For nearly 20 years, parents have trusted American Girl's Care & Keeping Of™ series to help their girls understand—and talk frankly about—their physical and emotional health during adolescence. Now, for the first time, American Girl offers that same level of expertise and care in a book written for boys! From tips about basic hygiene and nutrition to clear, straightforward facts about how their bodies will change as they grow, Guy Stuff: The Body Book for Boys provides age-appropriate, accurate, and accessible information designed to educate and reassure the boys in your life.

Here, Guy Stuff author Dr. Cara Natterson—board-certified pediatrician, bestselling author of The Care and Keeping of You 2, and mom to both a teenage daughter and tween-aged son—shares her thoughts about the book and what it means for boys and their parents.

Dude factory. Testosterone

Are you ready for this thing called puberty?

Parents have asked me for years for a boy version of The Care and Keeping of You, and with good reason: boys have been left behind on this topic. For various social and cultural reasons, we don’t talk about boy puberty nearly as much as we talk about girl puberty. But boys and girls both inhabit growing bodies that need to be cared for. Boys should have access to the same kind of reliable information that girls get about how to grow up in a safe and healthy way.

We have done such a good job of educating our girls; now it’s time to educate our boys. After all, the physical management of life during puberty isn’t a boy thing or a girl thing; it’s a human thing. Kids deserve this information regardless of their gender.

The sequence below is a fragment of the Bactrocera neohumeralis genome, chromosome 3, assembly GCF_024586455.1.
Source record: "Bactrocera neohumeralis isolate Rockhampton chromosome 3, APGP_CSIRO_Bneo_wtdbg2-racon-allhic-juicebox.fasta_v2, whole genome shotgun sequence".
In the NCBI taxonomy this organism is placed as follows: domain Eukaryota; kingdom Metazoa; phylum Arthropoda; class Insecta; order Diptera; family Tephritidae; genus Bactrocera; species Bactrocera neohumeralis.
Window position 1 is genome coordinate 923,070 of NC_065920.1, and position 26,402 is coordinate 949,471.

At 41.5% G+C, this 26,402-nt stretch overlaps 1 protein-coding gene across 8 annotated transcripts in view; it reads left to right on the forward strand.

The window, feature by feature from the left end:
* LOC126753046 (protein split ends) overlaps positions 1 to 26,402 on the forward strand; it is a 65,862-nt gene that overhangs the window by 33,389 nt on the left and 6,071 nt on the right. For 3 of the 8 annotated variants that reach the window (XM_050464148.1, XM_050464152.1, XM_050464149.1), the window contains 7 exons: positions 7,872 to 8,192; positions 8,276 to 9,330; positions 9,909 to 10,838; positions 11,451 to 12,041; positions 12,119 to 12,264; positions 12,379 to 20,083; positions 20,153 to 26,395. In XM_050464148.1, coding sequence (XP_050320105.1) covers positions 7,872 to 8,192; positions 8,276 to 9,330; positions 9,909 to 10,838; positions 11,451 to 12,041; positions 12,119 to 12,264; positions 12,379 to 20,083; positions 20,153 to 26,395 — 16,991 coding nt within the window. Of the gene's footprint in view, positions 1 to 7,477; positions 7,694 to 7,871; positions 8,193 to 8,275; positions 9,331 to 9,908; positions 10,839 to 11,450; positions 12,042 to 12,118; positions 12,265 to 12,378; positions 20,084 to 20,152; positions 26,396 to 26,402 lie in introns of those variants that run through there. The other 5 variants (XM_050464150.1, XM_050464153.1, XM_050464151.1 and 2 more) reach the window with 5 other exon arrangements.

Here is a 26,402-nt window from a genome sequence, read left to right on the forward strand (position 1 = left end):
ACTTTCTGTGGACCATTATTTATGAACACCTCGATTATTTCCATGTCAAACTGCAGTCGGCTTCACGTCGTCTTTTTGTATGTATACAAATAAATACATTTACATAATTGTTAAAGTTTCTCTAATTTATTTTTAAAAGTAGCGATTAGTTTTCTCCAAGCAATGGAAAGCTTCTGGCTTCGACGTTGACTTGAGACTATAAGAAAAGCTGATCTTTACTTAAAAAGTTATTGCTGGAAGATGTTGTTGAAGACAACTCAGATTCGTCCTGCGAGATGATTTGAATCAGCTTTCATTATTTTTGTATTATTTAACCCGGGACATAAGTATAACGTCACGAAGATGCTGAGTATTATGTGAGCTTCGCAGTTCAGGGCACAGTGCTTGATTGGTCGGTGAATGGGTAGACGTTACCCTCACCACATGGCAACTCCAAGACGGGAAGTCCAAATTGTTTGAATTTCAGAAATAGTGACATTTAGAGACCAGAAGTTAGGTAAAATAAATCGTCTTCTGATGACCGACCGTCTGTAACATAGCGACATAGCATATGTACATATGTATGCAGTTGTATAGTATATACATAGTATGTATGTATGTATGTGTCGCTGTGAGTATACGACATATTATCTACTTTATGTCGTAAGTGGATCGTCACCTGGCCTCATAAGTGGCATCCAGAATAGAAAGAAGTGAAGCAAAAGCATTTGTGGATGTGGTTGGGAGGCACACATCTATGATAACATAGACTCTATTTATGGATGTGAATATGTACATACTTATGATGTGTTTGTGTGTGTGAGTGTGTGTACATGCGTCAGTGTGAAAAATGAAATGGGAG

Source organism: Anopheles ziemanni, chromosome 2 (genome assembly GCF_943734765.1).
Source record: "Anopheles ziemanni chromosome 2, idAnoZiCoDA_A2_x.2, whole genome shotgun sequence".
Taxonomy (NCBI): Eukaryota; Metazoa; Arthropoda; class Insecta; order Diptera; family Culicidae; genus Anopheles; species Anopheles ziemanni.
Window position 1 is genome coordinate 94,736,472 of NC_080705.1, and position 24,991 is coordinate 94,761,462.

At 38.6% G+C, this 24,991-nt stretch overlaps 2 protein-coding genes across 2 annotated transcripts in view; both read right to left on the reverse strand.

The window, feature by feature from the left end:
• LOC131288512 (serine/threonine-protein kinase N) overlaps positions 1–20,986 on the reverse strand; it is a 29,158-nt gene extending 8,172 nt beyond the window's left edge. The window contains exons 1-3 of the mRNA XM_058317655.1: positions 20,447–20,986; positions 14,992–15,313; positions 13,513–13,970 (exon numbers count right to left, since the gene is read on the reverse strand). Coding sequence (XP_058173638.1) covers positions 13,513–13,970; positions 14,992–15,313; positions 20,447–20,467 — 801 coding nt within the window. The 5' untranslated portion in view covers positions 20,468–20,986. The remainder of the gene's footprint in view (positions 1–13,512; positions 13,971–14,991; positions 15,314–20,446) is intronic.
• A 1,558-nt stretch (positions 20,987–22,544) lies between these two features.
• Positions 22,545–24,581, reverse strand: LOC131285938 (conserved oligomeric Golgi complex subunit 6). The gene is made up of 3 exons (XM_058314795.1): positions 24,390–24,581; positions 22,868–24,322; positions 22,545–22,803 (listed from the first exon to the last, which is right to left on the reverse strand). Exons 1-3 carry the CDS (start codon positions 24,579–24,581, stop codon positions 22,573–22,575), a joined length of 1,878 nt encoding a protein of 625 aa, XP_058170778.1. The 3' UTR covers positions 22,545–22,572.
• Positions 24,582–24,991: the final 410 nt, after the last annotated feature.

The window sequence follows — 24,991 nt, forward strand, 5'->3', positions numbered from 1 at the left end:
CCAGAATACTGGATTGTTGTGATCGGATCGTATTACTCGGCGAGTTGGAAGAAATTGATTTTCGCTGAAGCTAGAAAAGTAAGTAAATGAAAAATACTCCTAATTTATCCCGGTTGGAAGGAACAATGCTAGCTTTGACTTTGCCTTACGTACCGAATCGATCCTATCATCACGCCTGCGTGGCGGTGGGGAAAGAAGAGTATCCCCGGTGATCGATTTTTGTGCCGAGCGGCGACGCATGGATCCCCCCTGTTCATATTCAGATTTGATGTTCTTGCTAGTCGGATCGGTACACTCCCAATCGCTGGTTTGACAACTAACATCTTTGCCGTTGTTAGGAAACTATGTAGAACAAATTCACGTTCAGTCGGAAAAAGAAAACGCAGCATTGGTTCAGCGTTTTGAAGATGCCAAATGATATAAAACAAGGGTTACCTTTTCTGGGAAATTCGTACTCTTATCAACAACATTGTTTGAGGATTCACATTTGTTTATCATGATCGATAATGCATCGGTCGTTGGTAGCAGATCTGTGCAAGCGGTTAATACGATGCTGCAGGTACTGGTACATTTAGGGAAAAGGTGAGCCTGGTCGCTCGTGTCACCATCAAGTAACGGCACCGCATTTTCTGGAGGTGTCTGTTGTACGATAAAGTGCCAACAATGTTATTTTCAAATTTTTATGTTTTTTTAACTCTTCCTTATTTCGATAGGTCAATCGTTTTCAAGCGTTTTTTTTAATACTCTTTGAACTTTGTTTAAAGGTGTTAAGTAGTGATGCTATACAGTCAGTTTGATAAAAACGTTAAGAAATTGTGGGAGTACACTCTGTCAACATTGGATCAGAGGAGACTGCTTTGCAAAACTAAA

You'll use this advice forever, so... you're welcome.

Guy Stuff—which encompasses physical, emotional, and social health—is appropriate for boys, starting at age 7 or 8. When it comes to information about exercise, nutrition, sleep, and hygiene, boys can (and should!) start absorbing that information as young as possible. But this book is relevant for boys of many ages: all the essentials are there, from hair care to pimple management to understanding mood swings. It also covers basic male anatomy and the hallmarks of puberty that are boy-specific (such as deepening voice and future facial hair).

Written with a unique voice and tone that appeals to boys, the book doesn’t have to be read cover-to-cover in one sitting—as kids get older, they will be more interested in different sections, or they may go back and reread parts of the book through a more mature lens. It can be a resource that boys and their parents return to time and again as part of an ongoing series of open, supportive conversations about puberty.

Puberty is sneaky

This book will give you the words to start conversations.

There are two enormous obstacles when it comes to getting boys to talk about puberty: one is socialization and the other is hormonal. The first several steps along the pubertal path for boys are somewhat hidden: boys sweat a little more and their feet get big enough to trip over, but not much else happens on the surface to prompt discussion. Further, boy puberty is dominated by testosterone, which affects boys’ moods, often making them quiet and even withdrawn. This further reinforces the socialized pattern of not talking about what is going on because boys in puberty are chemically influenced not to.

We cannot change the hormonal influences in our kids’ bodies, but we can absolutely change the social norms around conversation. And this book is an amazing icebreaker. Some kids will want to read Guy Stuff with their parents, while others will only crack it open if completely alone. Both ways work! If you have a son who is highly resistant to learning about his body, just give him the book and let him know that it’s his resource. Make sure you have already read it and tell him so—this way, when he has questions, you can jump right to the heart of the matter.

Quotes and images from Guy Stuff: The Body Book for Boys by Cara Natterson, M.D.; illustrated by Micah Player. American Girl Publishing, 2017. All rights reserved.